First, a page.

The disposability of music.

Recently I had an interesting experience that got me thinking about the disposability of music. Maybe more so about priorities people have when buying music. Really without music what would life be?

What would cheer you up when you were feeling down?
What would you do when you went out and wanted to dance?
How would your commute be to work without it?
How would you tolerate the long border crossings or even the intolerable bus ride to work or school?

Have a think about it for a second perhaps. We all like the classics right? I went past an older guy in my hotel last night proudly wearing a Rolling Stones t-shirt. He said he saw them in some city in Sweden. I mean these guys are still rocking it, mainly based on their classics they wrote 30 years ago.

But we need new music. Fresh music. We need the greatest minds to be employed, creating and pushing the boundaries. But no one wants to pay.

I recently had an experience of showing a lovely young lady, let’s call her Maria, my pre-eminent release. She loved it. Previously she had told me she was a music fan. And a lover of food. Often she would go out to fancy restaurants and blow 60 Euros on a meal for a night. That’s cool here as well, no judgement.

She wanted my song. I said, no worries. I did give it to her, but i also slipped in that she could buy it when it was going to be released. Very, very, quickly she replied, “I don’t buy music” (I was stunned how quickly she said it actually).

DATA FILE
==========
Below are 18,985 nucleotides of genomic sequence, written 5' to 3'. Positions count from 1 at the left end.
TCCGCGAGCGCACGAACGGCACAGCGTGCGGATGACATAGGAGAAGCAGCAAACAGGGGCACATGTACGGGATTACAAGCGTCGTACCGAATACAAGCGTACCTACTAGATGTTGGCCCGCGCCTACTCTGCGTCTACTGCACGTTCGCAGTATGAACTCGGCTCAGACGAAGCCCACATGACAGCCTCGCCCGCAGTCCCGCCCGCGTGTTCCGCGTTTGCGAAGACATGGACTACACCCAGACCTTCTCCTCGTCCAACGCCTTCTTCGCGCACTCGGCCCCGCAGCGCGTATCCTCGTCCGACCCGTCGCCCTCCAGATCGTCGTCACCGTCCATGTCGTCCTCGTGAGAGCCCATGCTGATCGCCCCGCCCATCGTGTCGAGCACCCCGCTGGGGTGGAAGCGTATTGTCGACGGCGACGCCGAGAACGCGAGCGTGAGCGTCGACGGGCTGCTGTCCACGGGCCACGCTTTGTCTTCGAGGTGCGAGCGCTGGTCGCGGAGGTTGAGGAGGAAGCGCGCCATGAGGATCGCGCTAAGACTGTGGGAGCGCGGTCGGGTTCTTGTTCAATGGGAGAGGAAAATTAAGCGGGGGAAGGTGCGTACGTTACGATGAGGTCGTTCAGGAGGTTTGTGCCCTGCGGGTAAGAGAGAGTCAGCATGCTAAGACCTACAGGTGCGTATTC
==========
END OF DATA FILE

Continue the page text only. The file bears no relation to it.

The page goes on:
I stopped. Something felt uneasy for me. It is the current state the music industry. I challenged her.

“So you will go out and spend 60 euro happily on a meal. I have no problem with this. But you will not pay $1.50 for a song which will support the artist. This process took months and months to complete”.

She paused. Credit to her she saw the logic.

I gave her the song which was not yet mastered (properly.. enter Elton Smith bogon mastering). But it got me thinking.

1. Music is so disposable now. It’s an mp3 on a computer. Remember when you came home with a vinyl or CD. There was artwork and potentially a storyline to it (think Pink Floyd).

2. The mindset of the consumer. Expecting music to be free. Who harboured this expectation?

It’s what we all know already. But an interesting paradox now we have the internet. Should we be ok to say you don’t get paid for the production of music? I don’t think so.

Artists need to eat. Artists need to survive. Artists need to grow and thrive.
The music industry needs artists to stay in the industry, not be working 10 hours at the local supermarket running a checkout.

You are buying a piece of history when you buy a song. A history of the artist, a history in the evolution of the earth’s consciousness.

Next time you like a song, go and buy it. You will feel better and you can be sure that the artist at least gets paid 25 cents.

Till next time.

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